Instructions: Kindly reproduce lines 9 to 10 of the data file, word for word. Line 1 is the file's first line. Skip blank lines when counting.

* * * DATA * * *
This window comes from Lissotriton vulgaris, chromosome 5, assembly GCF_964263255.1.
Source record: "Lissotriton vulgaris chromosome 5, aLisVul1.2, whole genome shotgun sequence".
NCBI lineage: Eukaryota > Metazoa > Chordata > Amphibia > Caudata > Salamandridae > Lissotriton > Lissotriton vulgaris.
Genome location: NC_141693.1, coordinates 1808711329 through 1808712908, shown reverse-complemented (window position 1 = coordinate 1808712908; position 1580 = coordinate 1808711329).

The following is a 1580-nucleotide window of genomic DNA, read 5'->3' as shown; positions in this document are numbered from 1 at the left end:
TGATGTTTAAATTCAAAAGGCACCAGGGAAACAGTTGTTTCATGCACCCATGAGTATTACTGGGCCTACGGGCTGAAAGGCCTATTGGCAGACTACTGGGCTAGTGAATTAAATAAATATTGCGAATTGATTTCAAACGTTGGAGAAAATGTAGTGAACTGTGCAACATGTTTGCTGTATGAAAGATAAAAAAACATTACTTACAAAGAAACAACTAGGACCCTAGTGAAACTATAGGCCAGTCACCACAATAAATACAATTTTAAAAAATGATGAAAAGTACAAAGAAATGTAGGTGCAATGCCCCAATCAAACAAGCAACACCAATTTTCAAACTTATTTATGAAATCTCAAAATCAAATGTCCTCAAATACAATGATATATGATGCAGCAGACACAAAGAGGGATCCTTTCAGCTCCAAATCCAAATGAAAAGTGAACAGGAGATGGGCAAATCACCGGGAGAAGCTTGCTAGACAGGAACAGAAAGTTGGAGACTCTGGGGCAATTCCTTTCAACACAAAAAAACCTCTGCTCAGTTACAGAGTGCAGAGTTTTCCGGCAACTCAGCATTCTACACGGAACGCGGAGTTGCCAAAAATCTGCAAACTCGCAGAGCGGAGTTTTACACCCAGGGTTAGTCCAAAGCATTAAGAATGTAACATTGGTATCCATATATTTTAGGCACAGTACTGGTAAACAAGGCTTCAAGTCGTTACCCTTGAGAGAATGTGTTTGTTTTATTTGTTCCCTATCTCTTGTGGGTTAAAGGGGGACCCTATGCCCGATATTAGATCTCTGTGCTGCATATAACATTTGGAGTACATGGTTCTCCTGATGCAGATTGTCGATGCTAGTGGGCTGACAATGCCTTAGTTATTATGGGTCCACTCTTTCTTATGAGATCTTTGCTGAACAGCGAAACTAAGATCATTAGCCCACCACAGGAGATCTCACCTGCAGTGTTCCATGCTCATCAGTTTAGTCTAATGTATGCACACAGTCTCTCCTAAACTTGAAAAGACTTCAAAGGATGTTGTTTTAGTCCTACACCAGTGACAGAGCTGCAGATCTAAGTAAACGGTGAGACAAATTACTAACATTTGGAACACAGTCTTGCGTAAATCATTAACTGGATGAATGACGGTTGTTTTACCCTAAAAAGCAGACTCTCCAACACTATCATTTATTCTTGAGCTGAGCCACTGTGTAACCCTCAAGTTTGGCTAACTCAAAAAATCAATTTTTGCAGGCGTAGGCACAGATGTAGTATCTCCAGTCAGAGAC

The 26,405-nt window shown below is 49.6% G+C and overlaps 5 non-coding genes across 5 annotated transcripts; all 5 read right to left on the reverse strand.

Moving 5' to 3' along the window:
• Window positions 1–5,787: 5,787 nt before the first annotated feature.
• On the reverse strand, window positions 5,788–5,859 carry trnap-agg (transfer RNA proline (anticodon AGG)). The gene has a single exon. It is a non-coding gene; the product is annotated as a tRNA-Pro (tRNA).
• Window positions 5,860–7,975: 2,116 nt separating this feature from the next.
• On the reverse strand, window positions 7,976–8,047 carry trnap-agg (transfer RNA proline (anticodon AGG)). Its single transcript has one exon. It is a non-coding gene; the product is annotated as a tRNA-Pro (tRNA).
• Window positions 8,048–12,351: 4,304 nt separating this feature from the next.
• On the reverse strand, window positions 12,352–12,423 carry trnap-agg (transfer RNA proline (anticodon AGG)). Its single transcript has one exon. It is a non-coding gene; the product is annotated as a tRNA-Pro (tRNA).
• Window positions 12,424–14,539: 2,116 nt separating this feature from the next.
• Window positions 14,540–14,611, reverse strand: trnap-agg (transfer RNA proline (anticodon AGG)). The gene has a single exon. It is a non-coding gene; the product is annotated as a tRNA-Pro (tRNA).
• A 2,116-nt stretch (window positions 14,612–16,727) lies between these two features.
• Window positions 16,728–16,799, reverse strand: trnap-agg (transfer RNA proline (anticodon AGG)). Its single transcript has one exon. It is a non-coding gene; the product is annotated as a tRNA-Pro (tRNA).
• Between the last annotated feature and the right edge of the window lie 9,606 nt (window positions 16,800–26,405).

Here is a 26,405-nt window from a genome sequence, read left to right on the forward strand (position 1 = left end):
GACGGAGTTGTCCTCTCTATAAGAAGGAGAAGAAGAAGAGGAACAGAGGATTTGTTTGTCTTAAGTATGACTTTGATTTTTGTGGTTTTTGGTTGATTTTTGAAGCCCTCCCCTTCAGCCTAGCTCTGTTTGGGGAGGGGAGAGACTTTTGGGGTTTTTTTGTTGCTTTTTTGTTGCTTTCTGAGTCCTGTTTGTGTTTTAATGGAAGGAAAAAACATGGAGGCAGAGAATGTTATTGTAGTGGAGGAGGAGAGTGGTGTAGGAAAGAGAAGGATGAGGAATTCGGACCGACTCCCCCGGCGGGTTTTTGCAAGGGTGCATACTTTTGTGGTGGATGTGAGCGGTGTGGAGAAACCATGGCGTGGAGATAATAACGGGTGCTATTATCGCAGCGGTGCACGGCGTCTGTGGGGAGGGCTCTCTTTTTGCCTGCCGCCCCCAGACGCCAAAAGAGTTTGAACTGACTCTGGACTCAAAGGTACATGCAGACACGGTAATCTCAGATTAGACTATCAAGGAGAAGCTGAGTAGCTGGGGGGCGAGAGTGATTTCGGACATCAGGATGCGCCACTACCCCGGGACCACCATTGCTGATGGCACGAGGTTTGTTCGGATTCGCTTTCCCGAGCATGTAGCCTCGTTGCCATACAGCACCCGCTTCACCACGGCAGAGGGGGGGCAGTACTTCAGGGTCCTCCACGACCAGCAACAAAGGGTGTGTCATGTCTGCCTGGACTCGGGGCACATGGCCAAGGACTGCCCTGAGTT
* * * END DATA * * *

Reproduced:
• Window positions 1–5,787: 5,787 nt before the first annotated feature.
• On the reverse strand, window positions 5,788–5,859 carry trnap-agg (transfer RNA proline (anticodon AGG)). The gene has a single exon. It is a non-coding gene; the product is annotated as a tRNA-Pro (tRNA).